While the course designs feel uninspired, the combat is a novelty throwback to some of the sequences from Smash Bros. Melee's Adventure mode and Brawl's Subspace Emissary. The difference is that a lot of these enemies feel slightly more skilled than before. For example, Kid Icarus' Reaper will hit hard with his sickle, while Kremlings will unleash tornado punches and Mega Man's helmetted Met foes will hide underneath their hard hats waiting for an opening to attack. Enemies can be found sprinkled across the course or in designated Battlefield areas that can be found in certain locations.
Even though there's nothing particularly special about the way courses are designed, there are some hidden surprises to be found, such as treasure chests containing special trophies and extra power-ups. They're often worth hunting down and adds some much-needed variety, because the adventure's five minutes can feel somewhat draining.
After the five minutes are up, it's time to go into the special melee mode. Each of the four fighters are beefed up with the power-ups they collected over the course of the Smash Run, leading to some especially hard hits over the course of the next two minutes. KOs come frequently, thanks to additional attack power and speed stats and it's pretty fun to play through. Unfortunately, the two minutes feel like they breeze by all-too-quickly, especially compared to the five-minute preparation warm-up phase.
On a slight tangent, there's one very important aspect of Smash Bros. that may bother long-time veterans of the series. I've always been the type of player that's relied on the 'C-sticking' tactic to carry me through matches, but the 3DS clearly does not have a second analog stick option, meaning quick sweeps and the like must be executed manually with the Circle Pad. This absence especially hurts during the course of Smash Run, because I was left with a "phantom limb" feeling every time I tried to reach for a second analog stick for crowd control.
Smash Run in its current state doesn't quite feel like a perfect replacement for a formal campaign. However, taking out lesser enemies is still a good introduction to the ins-and-outs of Smash Bros. combat. The length may feel a bit off-putting, but it should serve as a good distraction from the main four-player combat that Smash Bros. has to offer.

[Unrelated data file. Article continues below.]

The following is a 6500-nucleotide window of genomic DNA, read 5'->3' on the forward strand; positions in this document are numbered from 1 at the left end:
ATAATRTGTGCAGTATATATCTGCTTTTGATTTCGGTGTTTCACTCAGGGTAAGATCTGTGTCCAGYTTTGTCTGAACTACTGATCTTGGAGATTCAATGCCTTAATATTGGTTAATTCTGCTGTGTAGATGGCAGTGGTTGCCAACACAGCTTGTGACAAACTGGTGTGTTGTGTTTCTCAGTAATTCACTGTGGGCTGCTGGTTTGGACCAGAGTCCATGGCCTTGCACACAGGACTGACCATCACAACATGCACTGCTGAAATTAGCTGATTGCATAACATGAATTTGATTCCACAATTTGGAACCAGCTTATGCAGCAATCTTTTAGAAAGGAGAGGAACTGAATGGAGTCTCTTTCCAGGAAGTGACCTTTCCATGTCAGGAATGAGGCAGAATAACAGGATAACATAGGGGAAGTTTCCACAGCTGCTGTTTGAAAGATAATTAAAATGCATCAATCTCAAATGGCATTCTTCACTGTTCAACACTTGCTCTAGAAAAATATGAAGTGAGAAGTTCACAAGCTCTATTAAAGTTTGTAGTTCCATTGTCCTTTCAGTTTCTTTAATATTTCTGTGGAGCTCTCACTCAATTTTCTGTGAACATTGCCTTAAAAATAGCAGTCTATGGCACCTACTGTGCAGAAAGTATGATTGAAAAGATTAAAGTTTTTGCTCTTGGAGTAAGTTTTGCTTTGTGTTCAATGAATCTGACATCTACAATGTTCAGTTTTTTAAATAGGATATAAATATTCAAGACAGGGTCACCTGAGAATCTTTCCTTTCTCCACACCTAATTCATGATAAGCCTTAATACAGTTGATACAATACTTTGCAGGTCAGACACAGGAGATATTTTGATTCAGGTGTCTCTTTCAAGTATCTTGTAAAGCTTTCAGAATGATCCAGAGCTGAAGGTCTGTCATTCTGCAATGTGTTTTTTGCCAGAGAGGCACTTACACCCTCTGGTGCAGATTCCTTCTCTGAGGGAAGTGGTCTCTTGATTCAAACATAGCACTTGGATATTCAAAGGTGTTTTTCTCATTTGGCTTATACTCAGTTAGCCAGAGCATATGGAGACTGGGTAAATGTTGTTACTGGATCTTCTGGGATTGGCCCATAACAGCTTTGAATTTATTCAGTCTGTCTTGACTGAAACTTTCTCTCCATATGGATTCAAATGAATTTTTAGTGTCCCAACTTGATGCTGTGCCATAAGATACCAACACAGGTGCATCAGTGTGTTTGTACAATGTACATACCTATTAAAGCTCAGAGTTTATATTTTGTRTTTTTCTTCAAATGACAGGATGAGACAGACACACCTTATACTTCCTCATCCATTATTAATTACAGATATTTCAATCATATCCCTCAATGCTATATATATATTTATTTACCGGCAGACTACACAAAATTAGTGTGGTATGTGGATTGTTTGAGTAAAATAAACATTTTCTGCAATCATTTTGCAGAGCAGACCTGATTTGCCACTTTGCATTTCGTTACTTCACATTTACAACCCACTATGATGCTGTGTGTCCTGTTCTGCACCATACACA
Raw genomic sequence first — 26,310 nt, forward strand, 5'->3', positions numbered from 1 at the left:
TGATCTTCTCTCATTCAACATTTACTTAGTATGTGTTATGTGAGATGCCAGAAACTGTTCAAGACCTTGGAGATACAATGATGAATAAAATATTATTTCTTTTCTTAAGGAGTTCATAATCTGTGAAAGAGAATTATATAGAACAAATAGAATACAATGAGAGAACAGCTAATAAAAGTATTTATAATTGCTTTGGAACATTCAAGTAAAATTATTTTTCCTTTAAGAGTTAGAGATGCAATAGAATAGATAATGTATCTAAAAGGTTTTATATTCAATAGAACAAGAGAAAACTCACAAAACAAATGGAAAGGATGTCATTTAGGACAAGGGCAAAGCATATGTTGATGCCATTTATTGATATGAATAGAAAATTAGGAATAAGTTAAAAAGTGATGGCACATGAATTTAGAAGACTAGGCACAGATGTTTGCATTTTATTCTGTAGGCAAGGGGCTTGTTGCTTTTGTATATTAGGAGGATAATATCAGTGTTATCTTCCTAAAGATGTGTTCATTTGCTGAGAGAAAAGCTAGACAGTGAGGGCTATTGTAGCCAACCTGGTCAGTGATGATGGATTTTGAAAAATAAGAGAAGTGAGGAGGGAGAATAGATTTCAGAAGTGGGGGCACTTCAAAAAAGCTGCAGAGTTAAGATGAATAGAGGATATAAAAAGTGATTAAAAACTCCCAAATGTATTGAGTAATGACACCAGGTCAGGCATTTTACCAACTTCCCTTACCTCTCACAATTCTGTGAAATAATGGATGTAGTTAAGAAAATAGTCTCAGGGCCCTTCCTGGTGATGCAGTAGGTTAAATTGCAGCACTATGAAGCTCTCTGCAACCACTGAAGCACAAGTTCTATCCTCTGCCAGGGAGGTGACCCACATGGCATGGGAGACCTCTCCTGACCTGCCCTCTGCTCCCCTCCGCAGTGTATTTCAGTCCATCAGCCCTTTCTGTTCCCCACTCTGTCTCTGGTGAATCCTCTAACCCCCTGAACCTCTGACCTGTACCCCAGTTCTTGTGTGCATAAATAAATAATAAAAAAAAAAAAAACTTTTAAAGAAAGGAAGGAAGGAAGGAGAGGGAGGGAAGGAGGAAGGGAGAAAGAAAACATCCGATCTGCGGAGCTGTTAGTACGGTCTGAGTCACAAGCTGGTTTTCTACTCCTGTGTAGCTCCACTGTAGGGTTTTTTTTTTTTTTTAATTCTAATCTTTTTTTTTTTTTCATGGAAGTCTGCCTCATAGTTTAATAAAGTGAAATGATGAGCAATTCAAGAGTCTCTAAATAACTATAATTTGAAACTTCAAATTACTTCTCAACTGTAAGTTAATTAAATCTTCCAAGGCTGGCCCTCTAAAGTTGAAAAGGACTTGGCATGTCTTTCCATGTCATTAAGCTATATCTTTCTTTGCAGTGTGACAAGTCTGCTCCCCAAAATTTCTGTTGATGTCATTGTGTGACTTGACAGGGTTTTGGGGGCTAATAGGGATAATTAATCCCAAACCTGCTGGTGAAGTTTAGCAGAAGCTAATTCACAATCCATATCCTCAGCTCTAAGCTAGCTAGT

Times have been tough for Crytek, with studio sources citing financial difficulties back in June. The makers of Crysis have now stepped forward to assert their studio's stability. However, they added that they will begin shifting their focus towards self-published free-to-play games, a move that was foreshadowed by last month's rumored cancellation of four prototypes, including a sequel to Ryse: Son of Rome.
"Our evolution from a development studio to an online publisher has required us to refocus our strategies," a Crytek rep told Polygon. "These challenges go along with an increased demand for capital, which we have secured."
Previous reports had stated that Crytek employees were not being paid and that a significant number had exited the company. Crytek has admitted a lack of communication and attributes it to being unable to discuss future plans in public.
Crytek is currently working on Homefront: The Revolution in conjunction with Deep Silver, as well as free-to-play shooter, Warface. The studio's American branch recently announced Hunt: Horrors of the Gilded Age at E3.